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I am planning to write a card game in python, and now looking for a GUI (I'm new to Python). I have so far tried out two GUI's :TK(inter) and wxPython.

Neither of them seem to be able , and correct me if I'm wrong, to do this :

dragging a panel with an image of a Card in it

And it's not even about the dragging. This is the situation

  1. I want to place the Card in a container. It should be able to show both front and backside of the card so I want each card to be a panel rather than a bare image.
  2. The image should be able to have transparent areas (card corners are rounded)
  3. The panel (container) should be able to be transparant (So the card can be dragged over different backgroundcolors, the table other cards,....)

TKinter : can't do 3 as I understand it

wxPython : can't do 2 as I understand it.

I can go along and discover GUI after GUI, but this is kind of time-consuming, so my questions are :

  1. Is it so that TKinter and wxPython have these shortcomings?
  2. If so, what GUI to go to?

I've heard of pygame, but it's really not that much I am asking of the GUI. Swing (java) could do it, and that's not gaming centered either.

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Why not use PyOpenGL for this? –  Niklas R Feb 7 '12 at 17:37
@Niklas : Because I never heard of it, but I might in the end. Care to elaborate in an answer? –  Peter Feb 7 '12 at 17:38

4 Answers 4

up vote 7 down vote accepted

As you want to write a game, I would recommend to not use a GUI library. Instead, you should look for Game Libraries like PyGame, PyOpenGl or Kivy (aside others). They should all fit up your needs.

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Can you say what is it in 'a game' precisely that makes you recommend against a gui library? –  Peter Feb 7 '12 at 18:17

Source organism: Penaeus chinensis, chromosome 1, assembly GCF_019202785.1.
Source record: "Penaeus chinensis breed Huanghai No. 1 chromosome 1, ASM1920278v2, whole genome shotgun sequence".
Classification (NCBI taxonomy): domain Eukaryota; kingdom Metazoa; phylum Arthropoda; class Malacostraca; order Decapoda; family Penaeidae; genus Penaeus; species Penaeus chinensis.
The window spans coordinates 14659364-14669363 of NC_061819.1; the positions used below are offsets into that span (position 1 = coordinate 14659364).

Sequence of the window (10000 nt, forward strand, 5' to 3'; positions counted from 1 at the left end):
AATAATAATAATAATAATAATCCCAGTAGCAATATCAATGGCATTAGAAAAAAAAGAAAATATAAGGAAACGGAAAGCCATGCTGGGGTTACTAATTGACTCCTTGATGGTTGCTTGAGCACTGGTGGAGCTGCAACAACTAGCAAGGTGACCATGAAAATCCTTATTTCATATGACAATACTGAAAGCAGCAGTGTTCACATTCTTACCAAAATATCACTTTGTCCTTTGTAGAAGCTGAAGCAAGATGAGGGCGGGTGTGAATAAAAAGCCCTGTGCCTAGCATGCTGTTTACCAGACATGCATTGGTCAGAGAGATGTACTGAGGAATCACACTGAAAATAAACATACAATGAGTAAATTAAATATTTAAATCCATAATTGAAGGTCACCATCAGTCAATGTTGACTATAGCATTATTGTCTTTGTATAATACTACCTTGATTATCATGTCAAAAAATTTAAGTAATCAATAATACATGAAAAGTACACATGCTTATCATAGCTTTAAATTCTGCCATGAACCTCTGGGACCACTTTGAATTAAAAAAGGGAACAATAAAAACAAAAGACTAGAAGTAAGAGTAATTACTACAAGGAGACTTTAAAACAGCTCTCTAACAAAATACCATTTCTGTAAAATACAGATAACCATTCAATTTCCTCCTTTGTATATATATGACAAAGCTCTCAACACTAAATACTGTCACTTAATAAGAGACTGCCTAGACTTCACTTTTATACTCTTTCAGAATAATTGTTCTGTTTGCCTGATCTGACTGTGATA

@Peter They are game-engines and optimized for this. (PyGame is built on top of the SDL library, PyOpenGL on OpenGL of course) You gain more functionality from using these packages (e.g. Anti-aliasing, built-in complex rendering operations [like gradients], etc.) You also have more references, there are many Open-source games for these platforms and many Demo-scripts. –  Niklas R Feb 7 '12 at 18:17
Niklas, I appreciate your links (and gave you +1 for it). But this is a card game. Cards move, that's it. Is there any advantage for this scenario? –  Peter Feb 7 '12 at 18:19
@Peter Ty. Well, those libraries fit your claims. I don't know how the workflow with Tkinter and wx is, but I like the one of Kivy and PyGame. I haven't worked with PyOpenGL yet, but it seems to be very nice, too. –  Niklas R Feb 7 '12 at 18:35
Thanks, I will be looking in them later, espacially kivy –  Peter Feb 7 '12 at 18:37

wxPython can do transparency, you just need to use Transparent pngs.

png = wx.Image(imageFile, wx.BITMAP_TYPE_ANY).ConvertToBitmap()
wx.StaticBitmap(self, -1, png, (10, 5), (png.GetWidth(), png.GetHeight()))

Showing a .png image in a window in wxPython